If you want to be mobile-friendly, you should have a mobile-first website. But some people still have two versions of their website posted - one “regular” and one that is mobile. If you fit this scenario, you can fix the duplicate content issue by adding the rel=”canonical” and rel=”alternate” tags to your page, telling Google that these are two versions of the same page. Ideally, you should convert your site to a responsive design.
3. Trailing Slashes on URLs
Believe it or not, you are creating two distinct pages when you have a page with a trailing slash at the end of the URL and one without. So, these two pages would create a duplicate content issue:
Similar to the www and non-www issue, you’ll want to pick one or the other and create a 301-redirect to the one you want to keep. Make sure you are consistent across the pages on your site.
4. Separate Printer Versions of Pages
If you offer a separate printer version of your website content, Google is likely to view this as duplicate content. In this instance, specifically, Google recommends that you use the noindex tag in the <head> section of your page to prevent the search engine from indexing that version of the page.
5. Content Management System Duplicate Content
If you use a content management system (CMS), you might have duplicate content issues. This is particularly the case with eCommerce platforms that create various product categories. This can be a complex issue if you have thousands of products. One solution is to block certain category and product URLs via Robots.txt.
6. Boilerplate Content
Assuming your business has some content that it wants to add to every page on its site, Google might consider this duplicate content under certain circumstances. It’s considered acceptable if the content is some kind of legal disclaimer you’re required to post or your terms and conditions. But, if it’s a boilerplate sales pitch, you may wish to make it as unique as possible. Otherwise, it could be viewed as duplicate content.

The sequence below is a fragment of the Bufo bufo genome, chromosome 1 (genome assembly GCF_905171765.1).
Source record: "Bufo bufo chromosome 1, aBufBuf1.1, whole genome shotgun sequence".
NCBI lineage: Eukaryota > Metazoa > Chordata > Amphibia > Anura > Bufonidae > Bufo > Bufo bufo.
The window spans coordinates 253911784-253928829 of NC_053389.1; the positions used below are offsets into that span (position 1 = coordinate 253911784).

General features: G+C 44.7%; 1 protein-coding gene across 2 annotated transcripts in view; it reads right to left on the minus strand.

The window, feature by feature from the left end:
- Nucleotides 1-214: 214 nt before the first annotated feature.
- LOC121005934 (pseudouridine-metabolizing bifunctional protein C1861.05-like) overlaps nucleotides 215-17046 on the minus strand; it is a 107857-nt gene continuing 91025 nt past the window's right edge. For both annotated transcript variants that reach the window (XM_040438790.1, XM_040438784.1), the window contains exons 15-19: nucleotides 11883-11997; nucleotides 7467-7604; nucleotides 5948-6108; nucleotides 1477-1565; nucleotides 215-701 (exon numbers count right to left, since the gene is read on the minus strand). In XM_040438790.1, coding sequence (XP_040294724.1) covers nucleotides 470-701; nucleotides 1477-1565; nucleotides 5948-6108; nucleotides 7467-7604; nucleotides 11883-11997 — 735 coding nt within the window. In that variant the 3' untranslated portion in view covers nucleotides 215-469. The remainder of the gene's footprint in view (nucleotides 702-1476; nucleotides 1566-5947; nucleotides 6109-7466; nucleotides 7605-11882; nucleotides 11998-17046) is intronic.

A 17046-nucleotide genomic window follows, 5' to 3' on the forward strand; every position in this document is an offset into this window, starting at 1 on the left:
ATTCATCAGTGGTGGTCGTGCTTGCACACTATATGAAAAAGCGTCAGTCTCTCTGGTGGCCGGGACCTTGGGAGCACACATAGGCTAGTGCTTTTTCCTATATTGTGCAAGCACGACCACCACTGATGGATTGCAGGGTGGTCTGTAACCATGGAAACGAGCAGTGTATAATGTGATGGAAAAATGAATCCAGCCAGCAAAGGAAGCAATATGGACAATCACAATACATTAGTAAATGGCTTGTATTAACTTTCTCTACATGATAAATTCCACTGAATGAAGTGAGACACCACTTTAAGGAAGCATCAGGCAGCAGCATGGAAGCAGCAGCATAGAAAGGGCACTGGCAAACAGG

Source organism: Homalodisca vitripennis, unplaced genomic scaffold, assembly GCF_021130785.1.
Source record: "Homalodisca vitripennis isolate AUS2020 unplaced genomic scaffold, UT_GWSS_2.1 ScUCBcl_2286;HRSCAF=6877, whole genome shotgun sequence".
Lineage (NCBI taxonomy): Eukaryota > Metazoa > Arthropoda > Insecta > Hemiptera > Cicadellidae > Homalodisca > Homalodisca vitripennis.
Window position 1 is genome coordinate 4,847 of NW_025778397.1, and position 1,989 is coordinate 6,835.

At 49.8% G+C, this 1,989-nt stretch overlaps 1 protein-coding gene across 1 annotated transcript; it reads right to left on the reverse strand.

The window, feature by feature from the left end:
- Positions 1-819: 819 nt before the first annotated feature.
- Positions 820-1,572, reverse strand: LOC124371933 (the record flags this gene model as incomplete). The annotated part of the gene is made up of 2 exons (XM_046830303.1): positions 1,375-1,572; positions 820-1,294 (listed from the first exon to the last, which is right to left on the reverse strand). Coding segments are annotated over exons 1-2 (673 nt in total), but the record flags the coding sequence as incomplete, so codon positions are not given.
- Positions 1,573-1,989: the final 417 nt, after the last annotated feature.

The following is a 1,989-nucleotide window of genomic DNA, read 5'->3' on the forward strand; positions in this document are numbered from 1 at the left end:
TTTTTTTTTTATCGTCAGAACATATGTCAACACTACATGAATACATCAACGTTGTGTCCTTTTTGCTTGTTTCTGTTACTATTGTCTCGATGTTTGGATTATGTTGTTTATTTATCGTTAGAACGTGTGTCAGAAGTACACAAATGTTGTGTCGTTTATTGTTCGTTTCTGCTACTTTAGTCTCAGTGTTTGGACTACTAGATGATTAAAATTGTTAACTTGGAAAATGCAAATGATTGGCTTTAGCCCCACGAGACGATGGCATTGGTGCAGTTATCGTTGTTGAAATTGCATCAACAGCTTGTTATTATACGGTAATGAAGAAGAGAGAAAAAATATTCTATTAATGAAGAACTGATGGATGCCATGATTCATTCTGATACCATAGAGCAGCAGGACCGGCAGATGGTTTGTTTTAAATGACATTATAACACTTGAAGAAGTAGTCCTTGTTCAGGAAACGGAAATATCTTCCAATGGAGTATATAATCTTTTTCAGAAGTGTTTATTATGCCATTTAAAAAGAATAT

7. Meta Information Duplicate Content
The meta-information on your page (title and description) are some of the first pieces of content the search engine reads. If you have multiple pages on your site with the same meta title and description, this can be viewed as duplicate content. Make sure the information is unique and a true reflection of what is on the page.
8. Scraped Content on Other Sites
If you are scraping (aka “stealing”) content from other websites without giving them credit, you should stop. It’s plagiarism, spam, and not fair to the website's owner. But, if someone else has scraped your content, it could impact your rankings, and you’ll want to address it promptly.
First, find out if that page quoted you and gave you credit for the content. If they didn’t, contact the site owner and ask them to remove the content. If those efforts fail, file a takedown request with Google.
Having a good understanding of duplicate content is one way to prevent it and correct it. But you may not be able to identify all of the duplicate content issues on your website or those that exist on other web pages.
At Connection Model, we offer comprehensive digital marketing solutions to our clients and will help you address issues like duplicate content. Contact us today to learn more about our services and to schedule a free assessment.
Written By: David Carpenter